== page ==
Financial firms going green Communications for Small Businesses

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					Financial firms going 'green' to win clients
By Deborah Nason

November 19, 2007

Eco-friendly financial firms, providing products such as "green" mortgages, green home equity
loans and green car loans, are starting to appear in North America, according to a recently
released United Nations report.

Green products that "gain traction in the marketplace will delight clients, add value, build careers
and boost the bonus pool," the report said.

Firms with full-fledged commitments to being green and serving environmentally conscious
clients have been cashing in on the trend.

The oldest and most widely known "eco-bank" is 10-year-old Shorebank Pacific, based in
Ilwaco, Wash. The bank's EcoDeposits — its brand of checking accounts, certificates of deposit,
individual retirement accounts and other products — support lending programs that help small-
business owners reduce their environmental impact.

Assets have grown thirtyfold since 1997, from $4 million to $143 million, said Laurie Landeros,
a vice president of the bank. "Half of the growth has come in the last four years, because
environmental awareness is much greater since the turn of the century," she said.

Depositors come from 47 states and six foreign countries, with more than half of deposits
coming from outside the Pacific Northwest, Ms. Landeros said.

"I talk to almost every client I have about programs like those offered by Shorebank and various
community development banks," said Gary Matthews, a certified public accountant/personal
financial specialist based in New York. Mr. Matthews, who manages $35 million, is part of the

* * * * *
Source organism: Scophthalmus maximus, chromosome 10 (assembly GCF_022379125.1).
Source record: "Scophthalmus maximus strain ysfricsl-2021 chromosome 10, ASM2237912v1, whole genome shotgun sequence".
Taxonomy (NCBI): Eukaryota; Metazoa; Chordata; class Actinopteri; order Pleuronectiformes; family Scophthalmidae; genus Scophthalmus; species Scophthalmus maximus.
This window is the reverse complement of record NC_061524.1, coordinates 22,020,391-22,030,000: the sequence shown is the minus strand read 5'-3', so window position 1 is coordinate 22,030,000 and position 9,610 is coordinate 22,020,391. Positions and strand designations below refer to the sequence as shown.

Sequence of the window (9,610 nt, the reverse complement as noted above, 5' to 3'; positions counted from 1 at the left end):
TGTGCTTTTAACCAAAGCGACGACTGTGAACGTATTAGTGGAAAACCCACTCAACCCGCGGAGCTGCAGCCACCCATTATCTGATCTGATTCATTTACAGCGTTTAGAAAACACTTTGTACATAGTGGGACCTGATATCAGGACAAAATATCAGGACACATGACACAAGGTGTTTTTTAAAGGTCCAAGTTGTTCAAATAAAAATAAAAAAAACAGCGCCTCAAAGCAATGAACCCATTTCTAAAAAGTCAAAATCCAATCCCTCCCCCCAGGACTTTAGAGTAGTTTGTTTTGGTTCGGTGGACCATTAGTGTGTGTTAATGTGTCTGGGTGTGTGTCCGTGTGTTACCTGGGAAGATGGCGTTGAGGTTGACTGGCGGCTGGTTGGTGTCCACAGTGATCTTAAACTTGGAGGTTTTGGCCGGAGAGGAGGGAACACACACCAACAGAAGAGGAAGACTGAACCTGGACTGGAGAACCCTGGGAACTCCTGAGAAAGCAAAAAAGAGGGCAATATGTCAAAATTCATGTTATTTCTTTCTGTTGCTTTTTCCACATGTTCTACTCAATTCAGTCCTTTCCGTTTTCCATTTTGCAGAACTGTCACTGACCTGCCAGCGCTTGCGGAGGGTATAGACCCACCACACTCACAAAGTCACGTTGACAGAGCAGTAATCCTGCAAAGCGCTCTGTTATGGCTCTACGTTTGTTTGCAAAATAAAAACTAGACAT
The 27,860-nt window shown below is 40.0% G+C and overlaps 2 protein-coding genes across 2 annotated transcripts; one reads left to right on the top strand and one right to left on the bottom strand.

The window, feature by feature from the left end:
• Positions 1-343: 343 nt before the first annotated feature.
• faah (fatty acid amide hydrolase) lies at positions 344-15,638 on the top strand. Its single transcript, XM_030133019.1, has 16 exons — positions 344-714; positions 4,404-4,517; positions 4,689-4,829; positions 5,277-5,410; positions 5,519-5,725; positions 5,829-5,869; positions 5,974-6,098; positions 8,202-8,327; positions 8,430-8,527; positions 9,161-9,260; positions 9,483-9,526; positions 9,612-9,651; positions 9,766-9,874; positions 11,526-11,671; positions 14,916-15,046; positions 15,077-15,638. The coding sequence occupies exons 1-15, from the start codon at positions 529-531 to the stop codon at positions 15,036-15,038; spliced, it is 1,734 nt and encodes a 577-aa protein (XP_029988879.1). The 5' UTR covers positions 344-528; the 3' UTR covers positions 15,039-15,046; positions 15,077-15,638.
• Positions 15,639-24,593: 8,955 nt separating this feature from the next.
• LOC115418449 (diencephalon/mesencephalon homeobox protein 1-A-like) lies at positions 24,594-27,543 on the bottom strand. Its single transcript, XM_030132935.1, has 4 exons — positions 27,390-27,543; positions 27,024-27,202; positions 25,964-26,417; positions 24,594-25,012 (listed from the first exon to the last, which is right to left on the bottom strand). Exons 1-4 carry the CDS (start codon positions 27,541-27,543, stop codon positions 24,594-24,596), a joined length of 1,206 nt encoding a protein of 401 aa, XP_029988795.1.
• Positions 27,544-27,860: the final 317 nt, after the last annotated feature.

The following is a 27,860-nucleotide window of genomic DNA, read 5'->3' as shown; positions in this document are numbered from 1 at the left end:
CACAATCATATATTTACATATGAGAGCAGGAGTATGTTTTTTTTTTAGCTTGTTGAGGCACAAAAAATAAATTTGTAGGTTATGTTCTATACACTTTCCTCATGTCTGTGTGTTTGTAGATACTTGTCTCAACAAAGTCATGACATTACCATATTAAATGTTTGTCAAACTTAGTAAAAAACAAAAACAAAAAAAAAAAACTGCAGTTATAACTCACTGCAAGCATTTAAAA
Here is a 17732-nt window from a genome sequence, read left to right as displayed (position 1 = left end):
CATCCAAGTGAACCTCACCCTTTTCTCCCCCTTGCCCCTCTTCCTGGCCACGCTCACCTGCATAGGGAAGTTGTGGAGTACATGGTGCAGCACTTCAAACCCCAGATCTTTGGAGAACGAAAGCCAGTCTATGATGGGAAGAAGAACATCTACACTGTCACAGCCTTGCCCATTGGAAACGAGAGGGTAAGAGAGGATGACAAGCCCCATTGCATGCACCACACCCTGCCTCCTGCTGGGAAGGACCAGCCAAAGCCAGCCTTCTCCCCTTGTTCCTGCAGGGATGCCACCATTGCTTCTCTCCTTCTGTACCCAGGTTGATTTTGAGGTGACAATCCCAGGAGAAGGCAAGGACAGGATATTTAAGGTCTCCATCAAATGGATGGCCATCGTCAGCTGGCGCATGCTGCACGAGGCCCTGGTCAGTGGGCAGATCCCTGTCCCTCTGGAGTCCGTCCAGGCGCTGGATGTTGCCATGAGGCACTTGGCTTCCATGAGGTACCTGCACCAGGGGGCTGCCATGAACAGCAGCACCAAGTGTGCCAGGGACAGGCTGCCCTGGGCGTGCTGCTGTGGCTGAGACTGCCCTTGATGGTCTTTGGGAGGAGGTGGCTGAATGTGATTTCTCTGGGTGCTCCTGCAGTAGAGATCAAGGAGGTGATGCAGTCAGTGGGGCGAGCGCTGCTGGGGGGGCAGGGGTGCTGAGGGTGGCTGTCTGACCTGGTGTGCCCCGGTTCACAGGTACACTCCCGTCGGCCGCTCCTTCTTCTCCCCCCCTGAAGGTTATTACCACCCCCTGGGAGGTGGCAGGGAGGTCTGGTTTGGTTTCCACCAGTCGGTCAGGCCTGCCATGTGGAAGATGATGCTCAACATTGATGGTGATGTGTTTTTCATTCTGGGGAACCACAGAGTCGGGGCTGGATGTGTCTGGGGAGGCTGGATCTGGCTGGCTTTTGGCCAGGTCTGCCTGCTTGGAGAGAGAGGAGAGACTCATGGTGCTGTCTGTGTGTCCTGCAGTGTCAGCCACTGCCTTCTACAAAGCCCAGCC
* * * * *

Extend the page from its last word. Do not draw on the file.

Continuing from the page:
Colorado Springs, Colo.-based First Affirmative Financial Network of advisers who specialize in
socially conscious investing.

He said his clientele represents an influential demographic known as LOHAS (lifestyles of
health and sustainability). According to lohas.com, this cohort, estimated to comprise as many as
50 million, represents an estimated $209 billion U.S. marketplace for goods and services focused
on health, the environment, social justice, personal development and sustainable living.
It's not just the LOHAS group that is interested in green financial products, said Peter Liu,
president of New Resource Bank, based in San Francisco. Support "can come from all angles —
it's not based on politics," he said.

The year-old commercial bank focuses on financing sustainable resources in the community and
offers green products such as solar-home equity financing. Since opening last November, the
bank has surpassed $120 million in assets. Depositors come from about a dozen states, Mr. Liu
said.

United Credit Bank, based in Miami, features a green suite of products, including green car loans
for new hybrid cars and special home equity loan rates for certified green homes. The bank
launched its green initiative in March when it became one of only nine U.S. banks to sign the
United Nations Environment Program Finance Initiative, which includes special terms for certain
types of green loans.

Large institutions are also entering the green marketplace. In August, Banc of America Securities
LLC of New York, introduced an energy credit mortgage that can save customers up to $1,000 in
closing costs on newly constructed properties that meet Energy Star energy efficiency re-
quirements.

In another green twist, a Larkspur, Calif.-based mortgage broker, Mortgagegreen, provides an
overlay of services to all its loan programs. These "low-impact" services include a free green-
rating evaluation for the purchased property, a cash discount based on this rating, and donations
in the client's name to Carbonfund of Silver Spring, Md. (to offset carbon emissions), Trees for
Life of Wichita, Kan. (to plant fruit trees in developing countries) and other environmentally
focused organizations.

Business has been brisk, said owner Tomek Rondio. "It's a market that's brand new and
growing." About half of Mortgagegreen's loans are for properties outside its immediate San
Francisco-area market.

Katie Sullivan, a consultant with Toronto-based ICF Consulting and author of the U.N. report,
cautioned: "It is very important that these products are verified to be associated with real
reductions" in environmental decay.

She said that bankers' own lack of environmental awareness sometimes made them reluctant to
offer green products to customers.

				
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